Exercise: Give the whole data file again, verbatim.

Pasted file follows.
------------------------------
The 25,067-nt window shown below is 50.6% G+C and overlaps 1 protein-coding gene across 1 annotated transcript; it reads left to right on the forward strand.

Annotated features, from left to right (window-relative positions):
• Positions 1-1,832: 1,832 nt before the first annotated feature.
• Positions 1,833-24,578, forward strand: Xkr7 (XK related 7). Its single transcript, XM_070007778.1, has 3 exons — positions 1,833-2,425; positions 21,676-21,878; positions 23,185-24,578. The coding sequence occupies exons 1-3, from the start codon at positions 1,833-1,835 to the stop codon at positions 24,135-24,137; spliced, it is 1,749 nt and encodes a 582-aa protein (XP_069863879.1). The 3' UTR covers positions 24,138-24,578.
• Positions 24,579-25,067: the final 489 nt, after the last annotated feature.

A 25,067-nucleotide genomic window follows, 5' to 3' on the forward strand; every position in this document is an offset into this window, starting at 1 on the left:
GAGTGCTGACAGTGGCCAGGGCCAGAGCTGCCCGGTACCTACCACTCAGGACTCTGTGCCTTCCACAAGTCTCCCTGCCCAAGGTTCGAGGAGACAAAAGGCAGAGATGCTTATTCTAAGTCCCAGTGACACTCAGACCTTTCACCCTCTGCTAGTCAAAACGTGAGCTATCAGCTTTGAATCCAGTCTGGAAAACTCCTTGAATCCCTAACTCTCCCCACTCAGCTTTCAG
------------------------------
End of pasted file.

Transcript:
The 25,067-nt window shown below is 50.6% G+C and overlaps 1 protein-coding gene across 1 annotated transcript; it reads left to right on the forward strand.

Annotated features, from left to right (window-relative positions):
• Positions 1-1,832: 1,832 nt before the first annotated feature.
• Positions 1,833-24,578, forward strand: Xkr7 (XK related 7). Its single transcript, XM_070007778.1, has 3 exons — positions 1,833-2,425; positions 21,676-21,878; positions 23,185-24,578. The coding sequence occupies exons 1-3, from the start codon at positions 1,833-1,835 to the stop codon at positions 24,135-24,137; spliced, it is 1,749 nt and encodes a 582-aa protein (XP_069863879.1). The 3' UTR covers positions 24,138-24,578.
• Positions 24,579-25,067: the final 489 nt, after the last annotated feature.

A 25,067-nucleotide genomic window follows, 5' to 3' on the forward strand; every position in this document is an offset into this window, starting at 1 on the left:
GAGTGCTGACAGTGGCCAGGGCCAGAGCTGCCCGGTACCTACCACTCAGGACTCTGTGCCTTCCACAAGTCTCCCTGCCCAAGGTTCGAGGAGACAAAAGGCAGAGATGCTTATTCTAAGTCCCAGTGACACTCAGACCTTTCACCCTCTGCTAGTCAAAACGTGAGCTATCAGCTTTGAATCCAGTCTGGAAAACTCCTTGAATCCCTAACTCTCCCCACTCAGCTTTCAG